Barclays named the only jargon-free bank
Barclays is the only account provider to have customer-friendly terms and conditions, according to a review of 18 leading banks.
The terms and conditions supplied alongside Barclays bank accounts were found to be "jargon-free" and laid out in a way that is "accessible for customers" by Fairer Finance, which conducted the research.
Of the 17 remaining banks, Nationwide was the only other to have T&Cs considered to be free of jargon, but Fairer Finance deemed that they could be made easier for customers to find their way around.
TSB and Metro Bank were found to have gone some way to eliminating unnecessary jargon but while Halifax's document starts off well it then lapses into "pages of legalese".
"Apart from those few exceptions, the majority of banks have terms and conditions that were written by lawyers or compliance officers who clearly didn't the have customer in mind," James Daley, managing director of Fairer Finance, told Moneywise.
A recent survey by the consumer group found that 73% of consumers don't read all of their policy documents, with many blaming this on them being too long.
As part of the transparency ratings Fairer Finance give banks and insurers, it measures the length of their T&Cs. Among the banks, HSBC was the worst offender with the document accompanying its accounts running to 34,000 words. That's 5,000 words longer than John Steinbeck's classic novel Of Mice and Men.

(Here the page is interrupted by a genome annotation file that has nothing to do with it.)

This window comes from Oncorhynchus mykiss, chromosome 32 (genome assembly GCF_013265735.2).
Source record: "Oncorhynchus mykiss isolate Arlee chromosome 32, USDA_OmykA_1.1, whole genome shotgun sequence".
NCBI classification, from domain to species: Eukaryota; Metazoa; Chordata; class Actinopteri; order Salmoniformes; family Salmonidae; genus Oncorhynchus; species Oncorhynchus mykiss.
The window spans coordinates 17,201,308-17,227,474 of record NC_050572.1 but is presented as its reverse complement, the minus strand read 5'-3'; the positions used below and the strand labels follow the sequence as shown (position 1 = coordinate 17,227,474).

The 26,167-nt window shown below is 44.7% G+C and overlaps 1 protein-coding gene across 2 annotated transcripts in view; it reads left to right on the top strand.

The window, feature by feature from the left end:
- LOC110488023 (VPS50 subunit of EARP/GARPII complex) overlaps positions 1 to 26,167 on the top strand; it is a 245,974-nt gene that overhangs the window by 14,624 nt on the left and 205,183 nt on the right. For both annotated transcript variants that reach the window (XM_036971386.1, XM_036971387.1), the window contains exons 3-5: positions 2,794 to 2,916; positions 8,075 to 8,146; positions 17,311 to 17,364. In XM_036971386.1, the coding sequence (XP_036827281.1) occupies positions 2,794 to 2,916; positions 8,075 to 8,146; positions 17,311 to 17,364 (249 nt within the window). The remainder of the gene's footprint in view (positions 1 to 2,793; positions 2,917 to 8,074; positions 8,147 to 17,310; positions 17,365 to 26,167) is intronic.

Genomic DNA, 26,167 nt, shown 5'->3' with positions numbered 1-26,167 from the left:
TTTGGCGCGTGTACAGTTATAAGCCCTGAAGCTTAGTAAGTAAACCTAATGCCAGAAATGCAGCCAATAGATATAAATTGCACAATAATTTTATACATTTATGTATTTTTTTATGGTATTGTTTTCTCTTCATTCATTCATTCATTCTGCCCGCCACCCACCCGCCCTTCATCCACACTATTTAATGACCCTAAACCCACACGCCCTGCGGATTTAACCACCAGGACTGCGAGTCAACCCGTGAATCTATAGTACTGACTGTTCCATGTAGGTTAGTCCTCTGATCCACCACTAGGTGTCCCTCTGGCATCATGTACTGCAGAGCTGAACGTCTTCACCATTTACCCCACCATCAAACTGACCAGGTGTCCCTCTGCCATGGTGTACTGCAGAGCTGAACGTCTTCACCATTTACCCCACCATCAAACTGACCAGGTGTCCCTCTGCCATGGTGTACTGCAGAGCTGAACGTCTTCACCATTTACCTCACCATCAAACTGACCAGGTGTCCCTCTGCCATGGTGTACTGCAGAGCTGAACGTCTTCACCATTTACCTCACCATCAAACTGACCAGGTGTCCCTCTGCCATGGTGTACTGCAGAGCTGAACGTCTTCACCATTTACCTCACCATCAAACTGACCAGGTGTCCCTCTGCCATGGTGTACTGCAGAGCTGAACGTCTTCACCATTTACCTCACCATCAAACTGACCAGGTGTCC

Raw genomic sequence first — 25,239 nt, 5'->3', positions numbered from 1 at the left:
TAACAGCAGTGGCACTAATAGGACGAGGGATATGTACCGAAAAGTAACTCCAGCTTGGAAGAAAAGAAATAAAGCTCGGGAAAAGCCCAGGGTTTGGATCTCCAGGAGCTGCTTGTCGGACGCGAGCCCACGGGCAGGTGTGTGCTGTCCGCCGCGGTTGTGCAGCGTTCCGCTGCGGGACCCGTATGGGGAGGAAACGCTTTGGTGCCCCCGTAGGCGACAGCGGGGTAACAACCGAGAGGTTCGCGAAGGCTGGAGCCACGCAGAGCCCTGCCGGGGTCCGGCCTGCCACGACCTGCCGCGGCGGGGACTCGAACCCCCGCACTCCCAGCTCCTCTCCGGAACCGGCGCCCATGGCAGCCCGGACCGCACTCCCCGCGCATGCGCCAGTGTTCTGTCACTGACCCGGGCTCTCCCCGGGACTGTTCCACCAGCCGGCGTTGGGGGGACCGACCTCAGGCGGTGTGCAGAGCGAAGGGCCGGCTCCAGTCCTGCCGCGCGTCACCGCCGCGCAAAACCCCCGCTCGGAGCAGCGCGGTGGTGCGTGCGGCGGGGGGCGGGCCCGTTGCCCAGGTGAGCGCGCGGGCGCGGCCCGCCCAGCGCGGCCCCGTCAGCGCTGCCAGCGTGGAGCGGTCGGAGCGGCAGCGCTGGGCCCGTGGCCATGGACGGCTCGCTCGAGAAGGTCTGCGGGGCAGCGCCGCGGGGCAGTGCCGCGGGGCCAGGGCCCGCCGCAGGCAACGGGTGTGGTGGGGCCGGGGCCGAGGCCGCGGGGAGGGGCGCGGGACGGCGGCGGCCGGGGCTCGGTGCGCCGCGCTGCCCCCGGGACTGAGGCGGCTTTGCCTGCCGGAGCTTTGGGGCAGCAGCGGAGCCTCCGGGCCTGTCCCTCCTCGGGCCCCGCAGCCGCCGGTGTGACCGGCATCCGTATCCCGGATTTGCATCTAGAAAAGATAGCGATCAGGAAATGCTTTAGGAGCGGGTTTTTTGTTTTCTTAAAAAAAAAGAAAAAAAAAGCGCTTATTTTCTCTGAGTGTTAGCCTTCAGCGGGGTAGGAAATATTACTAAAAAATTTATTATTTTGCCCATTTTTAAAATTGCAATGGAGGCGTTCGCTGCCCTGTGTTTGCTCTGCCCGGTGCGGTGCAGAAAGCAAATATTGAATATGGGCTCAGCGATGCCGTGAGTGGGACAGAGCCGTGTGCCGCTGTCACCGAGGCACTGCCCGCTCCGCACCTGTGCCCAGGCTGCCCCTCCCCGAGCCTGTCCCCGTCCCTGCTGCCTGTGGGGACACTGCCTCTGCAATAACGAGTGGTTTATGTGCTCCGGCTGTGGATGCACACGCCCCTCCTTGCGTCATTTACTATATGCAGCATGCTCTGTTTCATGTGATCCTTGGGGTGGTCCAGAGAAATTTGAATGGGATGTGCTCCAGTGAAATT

Halifax, Metro Bank, Natwest and Norwich & Peterborough Building Society, all exceeded 25,000 words. Meanwhile, Nationwide was the most concise among its peers at just over 11,000 words.
As for car insurers, Endsleigh, Esure, M&S Bank and Sheila's Wheels each took more than 30,000 words to explain their policies - that's longer than George Orwell's Animal Farm. LV= was the most succinct, with a supporting document of 6,901 words.
Only 27% of people Fairer Finance surveyed said they had read the T&Cs of their account and policy documents in full – and only 17% understand them.
"Bank accounts and insurance policies are complicated products and banks and insurers need to work much harder to give customers all the information they need in a format that they can understand right at the beginning of the sales process," said Daley.
"As things stand, it's fair to say that most of these documents are pointless. Few people are reading them, and of those who are, ever fewer are able to understand them."
The group is now campaigning for an end to "incomprehensible terms and conditions". The Financial Conduct Authority has recently admitted that Ts&Cs are an area of potential detriment for consumers.
This is a mutual organisation owned by its members and not by shareholders. These societies offer a range of financial services but have historically concentrated on taking deposits from savers and lending the money to borrowers as mortgages, hence the name. In the mid-1990s many societies “demutualised” and became banks. One academic study (Heffernan, 2003) found demutualised societies’ pricing on deposits and mortgages was more favourable to shareholders than to customers, with the remaining mutual building societies offering consistently better rates. In 1900, there were 2,286 building societies in the UK; in 2011, there are just 51.